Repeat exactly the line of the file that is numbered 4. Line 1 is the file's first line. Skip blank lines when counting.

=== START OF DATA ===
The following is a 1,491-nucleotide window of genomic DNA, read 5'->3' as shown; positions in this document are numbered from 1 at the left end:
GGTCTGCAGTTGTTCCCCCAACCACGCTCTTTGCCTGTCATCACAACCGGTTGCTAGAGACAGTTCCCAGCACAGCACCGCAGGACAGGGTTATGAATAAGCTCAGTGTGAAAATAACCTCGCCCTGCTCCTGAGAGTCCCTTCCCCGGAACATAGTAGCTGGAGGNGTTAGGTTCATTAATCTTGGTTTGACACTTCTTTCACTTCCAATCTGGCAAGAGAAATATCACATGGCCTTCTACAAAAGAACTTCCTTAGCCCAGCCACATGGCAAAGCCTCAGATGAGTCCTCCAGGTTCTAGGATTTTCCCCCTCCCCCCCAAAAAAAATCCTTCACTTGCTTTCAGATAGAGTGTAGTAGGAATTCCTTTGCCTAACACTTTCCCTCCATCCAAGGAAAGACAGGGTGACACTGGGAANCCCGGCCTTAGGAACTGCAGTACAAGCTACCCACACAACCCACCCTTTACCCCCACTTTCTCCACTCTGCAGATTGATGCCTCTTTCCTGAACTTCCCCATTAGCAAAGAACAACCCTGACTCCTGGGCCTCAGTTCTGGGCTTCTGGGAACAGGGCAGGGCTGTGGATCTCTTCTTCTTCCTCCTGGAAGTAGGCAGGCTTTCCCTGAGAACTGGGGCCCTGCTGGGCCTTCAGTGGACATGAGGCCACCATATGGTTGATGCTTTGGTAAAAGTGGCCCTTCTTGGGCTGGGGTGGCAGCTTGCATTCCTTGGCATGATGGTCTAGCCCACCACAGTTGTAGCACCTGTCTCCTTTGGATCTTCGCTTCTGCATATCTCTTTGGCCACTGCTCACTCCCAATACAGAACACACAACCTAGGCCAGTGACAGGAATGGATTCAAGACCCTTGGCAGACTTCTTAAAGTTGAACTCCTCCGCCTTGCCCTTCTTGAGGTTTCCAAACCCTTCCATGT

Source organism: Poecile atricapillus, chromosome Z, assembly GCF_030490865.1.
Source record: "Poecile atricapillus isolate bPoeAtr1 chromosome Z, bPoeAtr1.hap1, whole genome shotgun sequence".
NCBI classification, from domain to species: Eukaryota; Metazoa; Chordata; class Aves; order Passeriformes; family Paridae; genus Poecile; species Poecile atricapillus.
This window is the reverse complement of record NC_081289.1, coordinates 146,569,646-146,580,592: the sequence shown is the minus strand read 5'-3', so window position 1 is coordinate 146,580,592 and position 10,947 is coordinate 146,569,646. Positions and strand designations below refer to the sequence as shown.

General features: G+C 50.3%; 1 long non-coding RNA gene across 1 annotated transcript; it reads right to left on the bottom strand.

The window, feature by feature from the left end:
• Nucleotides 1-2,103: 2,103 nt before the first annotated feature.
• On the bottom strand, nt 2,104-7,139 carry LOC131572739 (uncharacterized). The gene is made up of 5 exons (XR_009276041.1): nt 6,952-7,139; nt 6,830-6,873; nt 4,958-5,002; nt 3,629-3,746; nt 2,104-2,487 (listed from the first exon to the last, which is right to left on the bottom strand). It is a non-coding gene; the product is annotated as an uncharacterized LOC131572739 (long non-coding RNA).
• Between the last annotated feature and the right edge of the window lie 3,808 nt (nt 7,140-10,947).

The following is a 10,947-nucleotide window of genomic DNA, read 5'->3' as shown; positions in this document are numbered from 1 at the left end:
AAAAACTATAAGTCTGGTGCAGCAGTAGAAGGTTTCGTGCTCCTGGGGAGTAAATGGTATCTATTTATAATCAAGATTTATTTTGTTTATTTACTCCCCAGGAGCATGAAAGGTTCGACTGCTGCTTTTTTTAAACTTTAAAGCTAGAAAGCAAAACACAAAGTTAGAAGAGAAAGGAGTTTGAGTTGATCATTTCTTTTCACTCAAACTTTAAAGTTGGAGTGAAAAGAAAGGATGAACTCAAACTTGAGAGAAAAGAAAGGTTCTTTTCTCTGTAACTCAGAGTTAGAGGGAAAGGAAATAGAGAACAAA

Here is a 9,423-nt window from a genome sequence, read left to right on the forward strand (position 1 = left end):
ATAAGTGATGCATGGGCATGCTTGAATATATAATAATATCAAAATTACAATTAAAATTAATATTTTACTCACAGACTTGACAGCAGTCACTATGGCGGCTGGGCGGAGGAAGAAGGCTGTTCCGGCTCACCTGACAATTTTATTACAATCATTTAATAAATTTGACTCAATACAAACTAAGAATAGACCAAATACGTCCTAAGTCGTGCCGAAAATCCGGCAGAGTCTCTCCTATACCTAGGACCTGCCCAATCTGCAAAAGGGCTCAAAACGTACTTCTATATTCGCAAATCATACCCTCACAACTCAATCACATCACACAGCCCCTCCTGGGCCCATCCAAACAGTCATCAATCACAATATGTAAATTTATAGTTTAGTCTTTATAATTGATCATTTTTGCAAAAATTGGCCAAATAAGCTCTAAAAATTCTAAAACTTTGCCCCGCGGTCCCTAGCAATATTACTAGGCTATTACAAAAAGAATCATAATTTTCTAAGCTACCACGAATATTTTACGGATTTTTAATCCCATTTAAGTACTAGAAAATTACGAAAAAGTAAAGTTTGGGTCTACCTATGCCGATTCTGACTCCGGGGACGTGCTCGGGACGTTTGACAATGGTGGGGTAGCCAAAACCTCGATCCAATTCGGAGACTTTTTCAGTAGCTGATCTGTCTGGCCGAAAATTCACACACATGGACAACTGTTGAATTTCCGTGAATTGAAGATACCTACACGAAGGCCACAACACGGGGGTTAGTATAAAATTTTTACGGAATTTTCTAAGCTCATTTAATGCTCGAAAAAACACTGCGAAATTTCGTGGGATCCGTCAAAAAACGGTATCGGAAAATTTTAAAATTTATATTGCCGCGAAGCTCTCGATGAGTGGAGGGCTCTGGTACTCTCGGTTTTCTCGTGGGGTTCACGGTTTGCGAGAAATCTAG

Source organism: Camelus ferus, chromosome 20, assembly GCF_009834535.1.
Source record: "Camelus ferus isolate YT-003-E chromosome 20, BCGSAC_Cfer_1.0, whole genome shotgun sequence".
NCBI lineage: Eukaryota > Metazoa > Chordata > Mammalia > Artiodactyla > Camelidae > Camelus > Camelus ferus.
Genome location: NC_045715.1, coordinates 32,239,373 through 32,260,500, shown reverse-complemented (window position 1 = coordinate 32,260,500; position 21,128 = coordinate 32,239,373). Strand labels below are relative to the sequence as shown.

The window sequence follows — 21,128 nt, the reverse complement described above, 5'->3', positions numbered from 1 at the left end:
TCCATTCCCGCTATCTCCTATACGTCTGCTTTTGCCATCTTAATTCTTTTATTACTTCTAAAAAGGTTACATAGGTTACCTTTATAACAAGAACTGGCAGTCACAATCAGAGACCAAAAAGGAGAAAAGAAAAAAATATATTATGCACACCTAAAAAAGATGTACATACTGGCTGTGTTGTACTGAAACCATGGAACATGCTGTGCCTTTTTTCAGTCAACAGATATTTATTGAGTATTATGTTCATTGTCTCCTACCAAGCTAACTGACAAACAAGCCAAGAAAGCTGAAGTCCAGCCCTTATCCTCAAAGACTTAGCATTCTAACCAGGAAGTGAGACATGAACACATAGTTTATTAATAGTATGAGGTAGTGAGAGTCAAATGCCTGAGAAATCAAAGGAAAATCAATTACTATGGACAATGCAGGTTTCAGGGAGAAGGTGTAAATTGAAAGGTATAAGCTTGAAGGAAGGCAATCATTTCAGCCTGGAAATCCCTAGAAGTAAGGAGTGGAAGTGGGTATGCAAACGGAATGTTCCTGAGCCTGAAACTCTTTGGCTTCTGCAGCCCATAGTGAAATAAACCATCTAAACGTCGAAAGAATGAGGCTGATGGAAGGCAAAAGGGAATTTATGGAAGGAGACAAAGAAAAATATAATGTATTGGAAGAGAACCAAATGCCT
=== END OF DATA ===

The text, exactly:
Source record: "Poecile atricapillus isolate bPoeAtr1 chromosome Z, bPoeAtr1.hap1, whole genome shotgun sequence".